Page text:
Haemoglobin Bart's hydrops foetalis syndrome (--SEA/--SEA) is not compatible with life and contributes to a majority of the hydropic foetuses in the Malaysian Chinese alpha-thalassaemia carriers who possess the 2-alpha-gene deletion in cis (--SEA/alphaalpha). A duplex-PCR which simultaneously amplifies a normal 136 bp sequence between the psialpha-alpha2-globin genes and a 730 bp Southeast Asian deletion-specific sequence (--SEA) between the psialpha2-theta1-globin genes was established. The duplex-PCR which detects the --SEA deletion in both chromosomes serves as a rapid and cost-effective confirmatory test in the antenatal diagnosis of Haemoglobin Bart's hydrops foetalis syndrome in Malaysia. In addition, the duplex-PCR is simple to perform as both the normal and deletion-specific alpha-globin gene sequences are amplified in the same PCR reaction.
Brucellosis is one of the most common zoonotic diseases worldwide. It can cause acute febrile illness in human and is a major health problem. Studies in human brucellosis in Malaysia is limited and so far no genotyping studies has been done on Brucella isolates. The aim of the study was to determine the genetic diversity among Brucella species isolated from human brucellosis, obtained over a 6-year period (2009-2014).
In nucleic acid testing (NAT), gold nanoparticle (AuNP)-based lateral flow assays (LFAs) have received significant attention due to their cost-effectiveness, rapidity, and the ability to produce a simple colorimetric readout. However, the poor sensitivity of AuNP-based LFAs limits its widespread applications. Even though various efforts have been made to improve the assay sensitivity, most methods are inappropriate for integration into LFA for sample-to-answer NAT at the point-of-care (POC), usually due to the complicated fabrication processes or incompatible chemicals used. To address this, we propose a novel strategy of integrating a simple fluidic control strategy into LFA. The strategy involves incorporating a piece of paper-based shunt and a polydimethylsiloxane (PDMS) barrier to the strip to achieve optimum fluidic delays for LFA signal enhancement, resulting in 10-fold signal enhancement over unmodified LFA. The phenomena of fluidic delay were also evaluated by mathematical simulation, through which we found the movement of fluid throughout the shunt and the tortuosity effects in the presence of PDMS barrier, which significantly affect the detection sensitivity. To demonstrate the potential of integrating this strategy into a LFA with sample-in-answer-out capability, we further applied this strategy into our prototype sample-to-answer LFA to sensitively detect the Hepatitis B virus (HBV) in clinical blood samples. The proposed strategy offers great potential for highly sensitive detection of various targets for wide application in the near future.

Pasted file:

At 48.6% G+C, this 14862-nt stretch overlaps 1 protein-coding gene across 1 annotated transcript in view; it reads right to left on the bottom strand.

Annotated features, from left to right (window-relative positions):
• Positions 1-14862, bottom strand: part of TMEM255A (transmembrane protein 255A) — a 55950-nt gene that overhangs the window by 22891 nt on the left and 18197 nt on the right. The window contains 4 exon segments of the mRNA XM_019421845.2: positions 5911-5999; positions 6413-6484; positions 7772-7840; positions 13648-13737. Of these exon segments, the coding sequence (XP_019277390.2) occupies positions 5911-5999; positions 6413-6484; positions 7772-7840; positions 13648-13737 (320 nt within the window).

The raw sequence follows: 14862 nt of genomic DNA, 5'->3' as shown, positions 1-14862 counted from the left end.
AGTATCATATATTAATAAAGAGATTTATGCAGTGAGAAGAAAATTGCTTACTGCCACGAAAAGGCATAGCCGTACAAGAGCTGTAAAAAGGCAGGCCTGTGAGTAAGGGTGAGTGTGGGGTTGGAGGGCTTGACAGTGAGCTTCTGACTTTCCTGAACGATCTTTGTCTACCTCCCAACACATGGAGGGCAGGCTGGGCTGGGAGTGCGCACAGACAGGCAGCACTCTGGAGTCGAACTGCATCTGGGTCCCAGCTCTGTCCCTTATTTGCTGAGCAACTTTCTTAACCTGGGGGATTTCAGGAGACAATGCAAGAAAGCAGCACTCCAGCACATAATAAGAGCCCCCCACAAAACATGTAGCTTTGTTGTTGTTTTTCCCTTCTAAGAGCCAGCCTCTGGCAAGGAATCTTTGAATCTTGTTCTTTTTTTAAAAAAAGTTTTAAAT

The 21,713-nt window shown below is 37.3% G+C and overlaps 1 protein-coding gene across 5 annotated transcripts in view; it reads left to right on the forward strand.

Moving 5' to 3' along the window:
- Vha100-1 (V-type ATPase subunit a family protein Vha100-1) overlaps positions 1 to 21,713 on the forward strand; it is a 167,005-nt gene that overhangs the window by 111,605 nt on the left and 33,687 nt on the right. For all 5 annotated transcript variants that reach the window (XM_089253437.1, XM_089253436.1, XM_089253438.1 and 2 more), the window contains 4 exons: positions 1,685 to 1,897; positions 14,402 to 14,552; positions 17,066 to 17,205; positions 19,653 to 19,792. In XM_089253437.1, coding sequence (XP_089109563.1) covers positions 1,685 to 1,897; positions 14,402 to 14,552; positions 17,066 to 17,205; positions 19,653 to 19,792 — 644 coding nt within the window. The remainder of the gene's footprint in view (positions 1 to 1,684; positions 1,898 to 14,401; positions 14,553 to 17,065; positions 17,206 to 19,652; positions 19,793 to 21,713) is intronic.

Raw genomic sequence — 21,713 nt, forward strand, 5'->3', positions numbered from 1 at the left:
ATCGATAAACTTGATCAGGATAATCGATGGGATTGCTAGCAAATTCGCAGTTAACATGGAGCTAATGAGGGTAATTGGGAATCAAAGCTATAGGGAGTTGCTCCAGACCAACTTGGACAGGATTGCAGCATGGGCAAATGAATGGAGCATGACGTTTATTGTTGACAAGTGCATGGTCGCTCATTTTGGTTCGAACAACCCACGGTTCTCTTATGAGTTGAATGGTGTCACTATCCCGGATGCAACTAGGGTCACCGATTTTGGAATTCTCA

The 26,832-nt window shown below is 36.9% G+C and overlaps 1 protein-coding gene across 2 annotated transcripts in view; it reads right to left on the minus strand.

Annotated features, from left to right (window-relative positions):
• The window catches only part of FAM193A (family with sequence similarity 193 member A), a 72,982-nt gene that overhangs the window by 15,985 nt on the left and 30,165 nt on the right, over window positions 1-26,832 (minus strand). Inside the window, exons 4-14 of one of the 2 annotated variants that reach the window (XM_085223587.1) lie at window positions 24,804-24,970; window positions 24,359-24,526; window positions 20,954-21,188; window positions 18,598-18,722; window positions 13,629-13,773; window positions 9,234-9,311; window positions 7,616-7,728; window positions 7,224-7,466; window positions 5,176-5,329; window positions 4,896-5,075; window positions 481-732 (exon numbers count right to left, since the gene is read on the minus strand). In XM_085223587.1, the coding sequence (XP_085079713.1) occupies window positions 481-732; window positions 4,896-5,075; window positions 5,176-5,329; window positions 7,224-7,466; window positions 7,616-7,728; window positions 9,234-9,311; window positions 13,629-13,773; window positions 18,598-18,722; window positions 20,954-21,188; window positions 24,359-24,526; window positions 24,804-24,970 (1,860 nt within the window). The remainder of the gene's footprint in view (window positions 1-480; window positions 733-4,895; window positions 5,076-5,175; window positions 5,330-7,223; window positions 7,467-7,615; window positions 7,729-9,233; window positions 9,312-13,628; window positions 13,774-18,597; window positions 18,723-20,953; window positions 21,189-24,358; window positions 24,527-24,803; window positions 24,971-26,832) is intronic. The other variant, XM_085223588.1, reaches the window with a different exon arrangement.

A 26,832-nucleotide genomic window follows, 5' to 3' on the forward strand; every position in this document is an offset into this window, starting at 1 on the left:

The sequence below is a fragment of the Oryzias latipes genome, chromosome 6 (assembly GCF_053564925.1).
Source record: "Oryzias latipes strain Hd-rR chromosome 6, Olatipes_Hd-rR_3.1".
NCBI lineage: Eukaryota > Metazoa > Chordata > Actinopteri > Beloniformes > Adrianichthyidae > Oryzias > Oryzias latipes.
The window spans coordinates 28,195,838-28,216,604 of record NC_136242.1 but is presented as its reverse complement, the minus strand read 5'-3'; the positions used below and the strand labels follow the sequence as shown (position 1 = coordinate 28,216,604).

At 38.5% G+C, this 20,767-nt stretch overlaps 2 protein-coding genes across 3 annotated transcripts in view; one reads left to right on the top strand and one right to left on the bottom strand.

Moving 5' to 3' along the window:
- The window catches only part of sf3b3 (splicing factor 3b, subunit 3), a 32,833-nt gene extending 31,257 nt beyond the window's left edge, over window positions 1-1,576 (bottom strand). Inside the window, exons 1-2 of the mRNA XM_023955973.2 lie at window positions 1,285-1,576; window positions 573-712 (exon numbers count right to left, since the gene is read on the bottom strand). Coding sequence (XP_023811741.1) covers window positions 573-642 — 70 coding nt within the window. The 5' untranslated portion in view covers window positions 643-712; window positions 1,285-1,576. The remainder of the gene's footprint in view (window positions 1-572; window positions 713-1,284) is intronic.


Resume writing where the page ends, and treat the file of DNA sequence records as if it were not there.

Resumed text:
Beta-thalassemia is the most common genetic disorder in Malaysia. Confirmation of the β-globin gene mutations involved in thalassemia is usually carried out by molecular analysis of DNA extracted from leukocytes in whole blood. Molecular analysis is generally carried out when affected children are around 1 - 2 years as clinical symptoms are expressed during this period. Blood taking at this age can be distressing for the child. High yield and pure DNA extracted from non-invasive sampling methods can serve as alternative samples in molecular studies for genetic diseases especially in pediatric cases.
Chitinases in terrestrial plants have been reported these are involved in heavy metal tolerance/detoxification. This is the first attempt to reveal chitinase gene (AcCHI I) and its function on metal detoxification in mangroves Aegiceras corniculatum. RT-PCR and RACE techniques were used to clone AcCHI I, while real-time quantitative PCR was employed to assess AcCHI I mRNA expressions in response to Cadmium (Cd). The deduced AcCHI I protein consists of 316 amino acids, including a signal peptide region, a chitin-binding domain (CBD) and a catalytic domain. Protein homology modeling was performed to identify potential features in AcCHI I. The CBD structure of AcCHI I might be critical for metal tolerance/homeostasis of the plant. Clear tissue-specific differences in AcCHI I expression were detected, with higher transcript levels detected in leaves. Results demonstrated that a short duration of Cd exposure (e.g., 3 days) promoted AcCHI I expression in roots. Upregulated expression was also detected in leaves under 10 mg/kg Cd concentration stress. The present study demonstrates that AcCHI I may play an important role in Cd tolerance/homeostasis in the plant. Further studies of the AcCHI I protein, gene overexpression, the promoter and upstream regulation will be necessary for clarifying the functions of AcCHI I.